In a preferred embodiment, the second portion of the bracket includes an integrally formed fluid conduit, one end of which extends partially into the eave trough and which is adapted to mate with an L or T-shaped nozzle. The other end includes a connector which may be connected to a fluid carrying tube which runs the vertical extent of the house. The fluid conduit itself is configured to have a self-draining inverted U-shape.
The present invention may be better understood and its numerous objects and advantages will become apparent to those skilled in the art by reference to the accompanying drawings wherein like reference numerals refer to like elements in the several figures and in which:
FIG. 1 illustrates a building with an eave trough and a flushing system as contemplated by the invention;
FIG. 2 is a cross-sectional view of a portion of the system shown in FIG. 1 taken along view lines 2--2;
FIG. 3 is a perspective view of the nozzle mounting bracket of the present invention;
FIG. 4 is a perspective view of one portion of the nozzle mounting bracket of the present invention;
FIG. 5 is a second cross-sectional view of the bracket and nozzle of the present invention taken along the view lines 5--5 of FIG. 2; and
FIG. 6 is a cross-sectional representation of a second embodiment of the nozzle of the present invention.
While the invention is susceptible of various modifications and alternative constructions, there is shown in the drawings and there will hereinafter be described, in detail, a description of the preferred or best known mode of the invention. It is to be understood, however, that the specific description and drawings are not intended to limit the invention to the specific form disclosed. On the contrary, it is intended that the scope of this patent include all modifications and alternative constructions thereof falling within the spirit and scope of the invention as expressed in the appended claims to the full range of their equivalents.
Referring now to FIG. 1, the flushing system is generally shown as applied to a building 1 having an eave trough or gutter 2 which is drained by a downspout 3. Downspout 3 is shown to empty into a strainer box 4 which strains out debris such as leaves and sticks prior to discharge of the fluid into an underground storm sewer, cistern or drainage field. At the end of the eave trough opposite to downspout 3, there is shown mounted on gutter mounting bracket 5 which mounts a nozzle in a position to direct a flushing or cleaning fluid into and lengthwise along the gutter 2. While FIG. 1 shows an end mounting position, it will be apparent that an intermediate position may be utilized with a T-nozzle to flush the eave trough in both the opposite directions if downspouts were located at both opposite ends. The nozzle is connected by way of fluid conduit 19, fluid connector 26, and fluid conducting hose 6 to an outside water tap 7 or some other source of pressurized fluid such as hot water. Desireably, hose 6 consists of two parts: a first part fixed to the building and terminating at the bottom of its vertical drop, and a second part which connects the first part to the water tap. In this manner, the second part of hose 6 can be disconnected both from the water tap and from the vertical portion and removed so that the vertical portion can be drained completely of water so that freezing of the water on the interior of the hose 6 does not present a problem.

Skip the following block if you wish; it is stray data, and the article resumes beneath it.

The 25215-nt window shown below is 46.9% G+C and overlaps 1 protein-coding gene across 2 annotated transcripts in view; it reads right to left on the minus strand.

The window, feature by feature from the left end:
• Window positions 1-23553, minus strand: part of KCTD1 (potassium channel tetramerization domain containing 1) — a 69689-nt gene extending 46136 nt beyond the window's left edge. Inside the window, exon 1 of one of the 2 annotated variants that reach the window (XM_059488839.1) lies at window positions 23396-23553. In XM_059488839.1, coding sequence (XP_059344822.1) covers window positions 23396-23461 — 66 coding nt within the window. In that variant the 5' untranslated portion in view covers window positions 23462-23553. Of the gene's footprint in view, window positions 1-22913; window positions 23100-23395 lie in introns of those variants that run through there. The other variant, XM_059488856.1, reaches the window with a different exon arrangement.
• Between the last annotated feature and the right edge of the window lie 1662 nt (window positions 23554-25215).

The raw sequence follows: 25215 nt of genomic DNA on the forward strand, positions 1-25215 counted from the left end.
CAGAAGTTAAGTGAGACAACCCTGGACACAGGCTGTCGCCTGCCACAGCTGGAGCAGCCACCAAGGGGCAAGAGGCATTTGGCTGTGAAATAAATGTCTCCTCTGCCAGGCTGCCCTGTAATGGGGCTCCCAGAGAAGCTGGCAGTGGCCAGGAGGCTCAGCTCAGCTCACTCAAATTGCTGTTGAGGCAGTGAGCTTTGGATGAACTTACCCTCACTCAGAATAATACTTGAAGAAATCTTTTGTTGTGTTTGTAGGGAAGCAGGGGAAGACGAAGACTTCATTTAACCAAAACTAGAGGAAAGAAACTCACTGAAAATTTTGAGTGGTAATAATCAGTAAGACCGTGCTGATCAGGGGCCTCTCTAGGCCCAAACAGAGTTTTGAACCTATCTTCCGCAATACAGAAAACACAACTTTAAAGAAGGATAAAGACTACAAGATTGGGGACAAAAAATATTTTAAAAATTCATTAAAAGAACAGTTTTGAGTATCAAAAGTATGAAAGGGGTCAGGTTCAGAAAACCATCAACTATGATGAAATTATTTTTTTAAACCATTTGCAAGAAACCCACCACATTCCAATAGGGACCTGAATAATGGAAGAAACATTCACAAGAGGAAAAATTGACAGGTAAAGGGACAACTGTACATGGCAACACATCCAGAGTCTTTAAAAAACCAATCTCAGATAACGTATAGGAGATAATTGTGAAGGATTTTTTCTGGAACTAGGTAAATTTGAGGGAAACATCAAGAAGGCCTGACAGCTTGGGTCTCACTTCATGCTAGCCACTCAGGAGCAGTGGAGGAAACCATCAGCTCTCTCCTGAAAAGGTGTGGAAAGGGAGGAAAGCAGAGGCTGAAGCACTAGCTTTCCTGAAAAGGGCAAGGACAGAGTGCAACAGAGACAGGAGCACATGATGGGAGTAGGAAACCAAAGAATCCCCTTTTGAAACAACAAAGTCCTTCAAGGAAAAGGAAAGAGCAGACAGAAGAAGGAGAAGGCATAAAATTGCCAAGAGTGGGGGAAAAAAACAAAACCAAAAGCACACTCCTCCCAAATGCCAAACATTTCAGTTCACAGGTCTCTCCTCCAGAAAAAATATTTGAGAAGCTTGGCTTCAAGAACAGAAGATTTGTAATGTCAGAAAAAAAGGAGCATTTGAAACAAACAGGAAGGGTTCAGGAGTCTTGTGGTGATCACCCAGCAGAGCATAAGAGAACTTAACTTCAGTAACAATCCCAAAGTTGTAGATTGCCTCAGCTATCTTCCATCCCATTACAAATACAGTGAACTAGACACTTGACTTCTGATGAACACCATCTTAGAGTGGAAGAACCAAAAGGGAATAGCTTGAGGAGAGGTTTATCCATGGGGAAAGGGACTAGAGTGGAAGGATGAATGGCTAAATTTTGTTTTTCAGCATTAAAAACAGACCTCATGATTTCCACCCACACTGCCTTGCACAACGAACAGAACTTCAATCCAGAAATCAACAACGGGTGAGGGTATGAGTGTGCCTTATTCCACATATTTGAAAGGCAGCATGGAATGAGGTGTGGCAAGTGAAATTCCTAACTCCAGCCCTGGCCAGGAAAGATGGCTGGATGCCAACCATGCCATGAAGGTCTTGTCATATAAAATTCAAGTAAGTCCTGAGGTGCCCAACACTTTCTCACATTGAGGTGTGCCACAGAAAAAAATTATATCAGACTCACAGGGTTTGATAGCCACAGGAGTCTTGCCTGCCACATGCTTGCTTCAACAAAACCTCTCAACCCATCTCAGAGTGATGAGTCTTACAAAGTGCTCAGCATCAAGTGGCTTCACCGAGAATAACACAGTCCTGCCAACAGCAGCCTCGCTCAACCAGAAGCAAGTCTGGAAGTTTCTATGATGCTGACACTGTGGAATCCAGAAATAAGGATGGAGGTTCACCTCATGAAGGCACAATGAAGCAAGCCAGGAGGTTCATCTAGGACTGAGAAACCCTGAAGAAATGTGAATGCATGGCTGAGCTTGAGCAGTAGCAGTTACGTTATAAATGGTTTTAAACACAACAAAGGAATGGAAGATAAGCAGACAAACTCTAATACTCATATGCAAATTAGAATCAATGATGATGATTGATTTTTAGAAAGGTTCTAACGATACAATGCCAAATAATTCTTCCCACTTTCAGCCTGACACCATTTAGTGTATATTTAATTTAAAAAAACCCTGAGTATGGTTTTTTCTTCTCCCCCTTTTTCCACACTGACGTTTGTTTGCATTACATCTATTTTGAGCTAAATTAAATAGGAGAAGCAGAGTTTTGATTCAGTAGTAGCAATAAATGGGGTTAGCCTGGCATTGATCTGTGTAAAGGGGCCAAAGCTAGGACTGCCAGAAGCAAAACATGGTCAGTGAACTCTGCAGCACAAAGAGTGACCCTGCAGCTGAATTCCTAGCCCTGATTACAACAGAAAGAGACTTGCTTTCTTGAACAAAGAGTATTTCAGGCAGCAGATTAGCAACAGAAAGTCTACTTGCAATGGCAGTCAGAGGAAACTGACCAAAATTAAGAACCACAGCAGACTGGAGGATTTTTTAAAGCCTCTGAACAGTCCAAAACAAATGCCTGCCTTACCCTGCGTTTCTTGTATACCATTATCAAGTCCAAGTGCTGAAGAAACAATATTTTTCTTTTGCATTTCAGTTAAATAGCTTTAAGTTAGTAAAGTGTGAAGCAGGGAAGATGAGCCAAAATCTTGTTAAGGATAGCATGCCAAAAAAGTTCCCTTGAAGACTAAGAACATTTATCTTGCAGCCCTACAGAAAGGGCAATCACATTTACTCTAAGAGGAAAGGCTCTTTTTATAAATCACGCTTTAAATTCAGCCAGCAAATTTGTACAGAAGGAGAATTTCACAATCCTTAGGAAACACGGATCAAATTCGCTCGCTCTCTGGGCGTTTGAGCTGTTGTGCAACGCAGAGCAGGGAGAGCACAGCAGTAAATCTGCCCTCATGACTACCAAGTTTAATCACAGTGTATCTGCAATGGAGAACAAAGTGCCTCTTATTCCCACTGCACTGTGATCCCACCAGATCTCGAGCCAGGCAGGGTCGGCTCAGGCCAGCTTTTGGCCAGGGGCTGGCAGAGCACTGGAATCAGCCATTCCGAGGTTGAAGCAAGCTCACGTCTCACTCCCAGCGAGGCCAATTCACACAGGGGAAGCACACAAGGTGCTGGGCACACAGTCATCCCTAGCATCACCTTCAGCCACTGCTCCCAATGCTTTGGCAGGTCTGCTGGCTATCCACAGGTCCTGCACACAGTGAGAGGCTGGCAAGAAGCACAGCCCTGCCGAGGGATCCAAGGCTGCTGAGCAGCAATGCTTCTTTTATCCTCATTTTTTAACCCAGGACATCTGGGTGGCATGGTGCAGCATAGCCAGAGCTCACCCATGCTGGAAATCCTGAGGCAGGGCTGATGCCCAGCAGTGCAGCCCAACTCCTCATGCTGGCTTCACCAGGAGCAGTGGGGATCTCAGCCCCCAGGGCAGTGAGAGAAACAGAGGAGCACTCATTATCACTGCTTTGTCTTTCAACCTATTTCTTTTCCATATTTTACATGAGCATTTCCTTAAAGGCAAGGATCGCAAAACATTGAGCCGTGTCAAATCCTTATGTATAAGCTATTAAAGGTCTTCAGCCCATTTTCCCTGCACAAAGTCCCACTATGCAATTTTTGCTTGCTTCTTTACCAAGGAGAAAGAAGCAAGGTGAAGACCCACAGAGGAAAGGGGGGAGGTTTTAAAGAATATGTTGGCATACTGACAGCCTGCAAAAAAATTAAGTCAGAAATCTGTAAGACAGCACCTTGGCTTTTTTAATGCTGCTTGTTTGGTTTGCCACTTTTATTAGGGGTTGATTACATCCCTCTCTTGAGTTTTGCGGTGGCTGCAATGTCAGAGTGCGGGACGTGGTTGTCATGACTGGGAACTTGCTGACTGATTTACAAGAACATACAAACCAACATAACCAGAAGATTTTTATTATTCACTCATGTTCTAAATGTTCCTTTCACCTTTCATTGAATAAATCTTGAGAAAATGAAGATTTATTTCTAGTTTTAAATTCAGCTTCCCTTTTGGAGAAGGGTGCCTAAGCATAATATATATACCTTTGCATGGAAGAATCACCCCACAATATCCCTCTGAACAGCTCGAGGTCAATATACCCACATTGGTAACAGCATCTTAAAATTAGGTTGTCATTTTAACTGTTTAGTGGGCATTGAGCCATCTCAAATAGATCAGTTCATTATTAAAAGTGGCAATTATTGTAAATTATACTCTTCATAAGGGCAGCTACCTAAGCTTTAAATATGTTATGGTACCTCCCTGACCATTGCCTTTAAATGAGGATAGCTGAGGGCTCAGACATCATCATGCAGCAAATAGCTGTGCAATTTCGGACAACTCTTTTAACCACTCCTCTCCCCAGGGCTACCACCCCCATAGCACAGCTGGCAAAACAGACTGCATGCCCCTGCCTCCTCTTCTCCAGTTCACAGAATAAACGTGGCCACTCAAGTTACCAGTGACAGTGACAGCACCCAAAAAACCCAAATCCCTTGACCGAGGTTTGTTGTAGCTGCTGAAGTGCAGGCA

Turning now to FIGS. 2 and 3, the bracket portion 5 of the invention is more explicitely set forth to comprise a first portion 11 and a second portion 12. First and second portions 11 and 12 are fastened together by screw or other fastening means 7. Removal of screw 7 permits first and second portions 11 and 12 to be moved relative to one another to provide at least a second adjusted position as shown in phantom in FIG. 2. The adjustability of the width of bracket 5 permits the bracket to be universally adaptable to all standard sized eave troughs or gutters 2.
As can be seen from FIG. 2, the gutter or eave trough 2 includes a back wall 8 and a sculptured front wall 9. Conventional construction of buildings with eave troughs includes a weatherproof flashing member 10 fastened to the wall of the building above the eave trough and extending down into the interior of the eave trough immediately adjacent to the back wall 8 of gutter 2. Accordingly, the end of first portion 11 of bracket 5 is configured to include an inverted U-section 13 which allows the bracket to extend up, over, and down behind the back wall 8. The first portion 11 also includes a V-shaped section 14 which is connected to the inverted U-shape section 13 at an elevation lower than the cross-over arch of the inverted U and which permits the end of the bracket to extend under the downwardly projecting flashing 10 without interferring with the weatherproofing function of the flashing.